Photolysis of [U(trenTMS)(μ-N(SiMe3)NC)]2 (see scheme; R=SiMe3) results in multiple bond cleavage and capture to give a well-defined product [U{N(CH2CH2NSiMe3)2(μ-CH2CH2N[BOND]C[TRIPLE BOND]N)}{N(SiMe3)2}]2. This transformation has no precedent in diazoalkane chemistry and is not thermally accessible.

    32. Boron Triangle

      Synthesis and Characterization of a Doubly Base-Stabilized B3H6+ Analogue (pages 10444–10447)

      Nikola Schulenberg, Prof. Dr. Hubert Wadepohl and Prof. Dr. Hans-Jörg Himmel

      Version of Record online: 16 SEP 2011 | DOI: 10.1002/anie.201104834

      Thumbnail image of graphical abstract

      The answer to an old question: A doubly base-stabilized B3H6+ analogue (see structure: B green, C gray, N blue, H light gray, H on C not shown) has been synthesized and completely characterized. Quantum-chemical calculations on a simplified model confirmed the presence of closed B-B-B three-center bonding and σ-aromatic character.

    33. One-Pot Reactions

      Catalytic Syntheses of N-Heterocyclic Ynones and Ynediones by In Situ Activation of Carboxylic Acids with Oxalyl Chloride (pages 10448–10452)

      M. Sc. Christina Boersch, Dipl.-Chem. Eugen Merkul and Prof. Dr. Thomas J. J. Müller

      Version of Record online: 9 SEP 2011 | DOI: 10.1002/anie.201103296

      Thumbnail image of graphical abstract

      Breaking the bottleneck: α-Keto carboxylic acids and N-heterocyclic carboxylic acids are activated in situ with oxalyl chloride then catalytically alkynylated to give ynediones and N-heterocyclic ynones efficiently in a one-pot fashion. 5-Acylpyrazoles and 2-phenylaminopyrimidines, potentially interesting for pharmaceutical applications, are readily synthesized in concise one-pot, three-component syntheses.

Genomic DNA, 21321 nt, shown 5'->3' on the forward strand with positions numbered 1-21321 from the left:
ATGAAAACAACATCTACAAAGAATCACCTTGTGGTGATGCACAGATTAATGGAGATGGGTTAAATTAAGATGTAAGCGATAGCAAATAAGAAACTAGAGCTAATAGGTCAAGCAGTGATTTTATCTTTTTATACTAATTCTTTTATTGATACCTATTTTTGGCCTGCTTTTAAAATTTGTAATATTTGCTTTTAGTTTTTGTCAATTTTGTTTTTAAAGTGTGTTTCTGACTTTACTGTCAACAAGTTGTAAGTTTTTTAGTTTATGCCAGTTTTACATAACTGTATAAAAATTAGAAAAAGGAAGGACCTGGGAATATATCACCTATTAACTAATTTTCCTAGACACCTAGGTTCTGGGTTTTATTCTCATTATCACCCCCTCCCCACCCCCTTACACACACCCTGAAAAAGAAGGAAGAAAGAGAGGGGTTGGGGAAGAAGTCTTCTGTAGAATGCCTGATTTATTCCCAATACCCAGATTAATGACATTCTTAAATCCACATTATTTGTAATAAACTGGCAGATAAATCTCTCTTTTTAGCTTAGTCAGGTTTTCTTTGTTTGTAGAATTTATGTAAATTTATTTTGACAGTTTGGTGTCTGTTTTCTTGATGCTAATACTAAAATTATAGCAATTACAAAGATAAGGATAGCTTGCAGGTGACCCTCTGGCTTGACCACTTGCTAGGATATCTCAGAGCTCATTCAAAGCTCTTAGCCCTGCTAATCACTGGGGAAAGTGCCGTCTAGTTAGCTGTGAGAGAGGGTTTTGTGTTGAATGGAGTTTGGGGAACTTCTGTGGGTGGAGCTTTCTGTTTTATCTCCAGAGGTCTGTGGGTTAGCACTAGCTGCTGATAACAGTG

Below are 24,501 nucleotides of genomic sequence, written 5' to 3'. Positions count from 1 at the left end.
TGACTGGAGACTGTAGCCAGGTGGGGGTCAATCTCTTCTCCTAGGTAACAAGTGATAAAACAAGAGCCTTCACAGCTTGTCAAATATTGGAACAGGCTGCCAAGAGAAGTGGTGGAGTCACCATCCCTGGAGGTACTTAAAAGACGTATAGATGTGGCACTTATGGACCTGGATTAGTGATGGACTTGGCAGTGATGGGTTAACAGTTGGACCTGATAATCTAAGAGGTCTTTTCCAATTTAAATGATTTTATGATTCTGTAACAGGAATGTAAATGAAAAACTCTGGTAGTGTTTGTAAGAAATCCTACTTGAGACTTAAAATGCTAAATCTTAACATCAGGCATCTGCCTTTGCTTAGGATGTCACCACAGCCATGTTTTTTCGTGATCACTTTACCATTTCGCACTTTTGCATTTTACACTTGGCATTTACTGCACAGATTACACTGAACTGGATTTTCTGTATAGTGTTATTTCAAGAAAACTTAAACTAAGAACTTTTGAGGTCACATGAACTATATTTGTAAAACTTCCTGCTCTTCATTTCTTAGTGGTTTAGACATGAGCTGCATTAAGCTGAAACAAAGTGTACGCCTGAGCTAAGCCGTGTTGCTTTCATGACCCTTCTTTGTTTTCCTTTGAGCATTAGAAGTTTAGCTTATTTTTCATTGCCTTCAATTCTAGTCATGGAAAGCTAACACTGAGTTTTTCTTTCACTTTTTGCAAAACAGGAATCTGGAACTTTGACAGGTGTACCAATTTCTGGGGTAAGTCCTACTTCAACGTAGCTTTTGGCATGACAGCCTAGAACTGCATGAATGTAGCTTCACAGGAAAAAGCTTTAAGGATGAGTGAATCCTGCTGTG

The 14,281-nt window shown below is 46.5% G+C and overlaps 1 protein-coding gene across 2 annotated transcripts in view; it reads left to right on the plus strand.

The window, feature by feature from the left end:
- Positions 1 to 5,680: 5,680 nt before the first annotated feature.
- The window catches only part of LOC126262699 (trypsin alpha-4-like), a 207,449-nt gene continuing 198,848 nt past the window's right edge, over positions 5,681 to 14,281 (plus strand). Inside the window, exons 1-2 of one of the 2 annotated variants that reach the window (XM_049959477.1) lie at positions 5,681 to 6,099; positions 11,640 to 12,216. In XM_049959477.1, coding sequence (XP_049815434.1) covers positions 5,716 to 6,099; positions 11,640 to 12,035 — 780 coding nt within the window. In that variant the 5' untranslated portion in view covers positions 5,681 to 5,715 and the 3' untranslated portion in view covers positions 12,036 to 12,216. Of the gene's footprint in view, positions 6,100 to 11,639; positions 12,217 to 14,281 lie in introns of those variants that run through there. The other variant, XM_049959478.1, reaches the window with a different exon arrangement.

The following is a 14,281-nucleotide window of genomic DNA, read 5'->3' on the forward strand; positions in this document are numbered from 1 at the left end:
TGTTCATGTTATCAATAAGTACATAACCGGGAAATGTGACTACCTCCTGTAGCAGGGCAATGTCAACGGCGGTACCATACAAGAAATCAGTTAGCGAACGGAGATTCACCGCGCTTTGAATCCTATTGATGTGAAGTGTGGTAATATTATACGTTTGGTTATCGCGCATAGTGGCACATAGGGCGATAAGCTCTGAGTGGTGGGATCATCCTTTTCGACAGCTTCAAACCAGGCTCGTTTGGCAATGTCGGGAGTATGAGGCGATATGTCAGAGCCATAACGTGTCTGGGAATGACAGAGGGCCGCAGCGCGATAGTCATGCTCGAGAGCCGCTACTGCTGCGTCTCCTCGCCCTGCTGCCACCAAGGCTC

34. Heterogeneous Catalysis

      Ruthenium-Catalyzed Selective Hydrogenation of Benzene to Cyclohexene in the Presence of an Ionic Liquid (pages 10453–10456)

      Frederick Schwab, Martin Lucas and Prof. Dr. Peter Claus

      Version of Record online: 16 SEP 2011 | DOI: 10.1002/anie.201104959

      Thumbnail image of graphical abstract

      Reducing circumstances: The hydrogenation of benzene in organic phase leads rapidly to cyclohexane. A very simple catalyst system comprising only supported ruthenium in water with the addition of the ionic liquid 1 (R=Me) in the ppm range catalyzes the extremely difficult selective hydrogenation of benzene to cyclohexene. It is not necessary to add large amounts of salt (ZnSO4) or other metals, which is otherwise done to control selectivity.

    35. B[BOND]F Activation

      Oxidative Addition of Boron Trifluoride to a Transition Metal (pages 10457–10460)

      Jürgen Bauer, Prof. Dr. Holger Braunschweig, Dr. Katharina Kraft and Dr. Krzysztof Radacki

      Version of Record online: 9 SEP 2011 | DOI: 10.1002/anie.201103226

      Thumbnail image of graphical abstract

      A difficult break-up: Boron trifluoride was activated by oxidative addition to the transition-metal complex [(Cy3P)2Pt]. The product of this addition, trans-[(Cy3P)2Pt(BF2)(FBF3)], was characterized by NMR spectroscopy and crystal structure determination. Furthermore, the degradation product trans-[(Cy3P)2Pt(H)(FBF3)] and the stable derivative trans-[(Cy3P)2Pt(BF2)(Cl)] were fully characterized.

  15. Preview

    1. Top of page
    2. Cover Picture
    3. Inside Cover
    4. Back Cover
    5. Editorial
    6. Graphical Abstract
    7. Corrigendum
    8. News
    9. Author Profile
    10. News
    11. Obituary
    12. Book Review
    13. Highlights
    14. Review
    15. Communications
    16. Preview
    1. You have free access to this content

SEARCH

SEARCH BY CITATION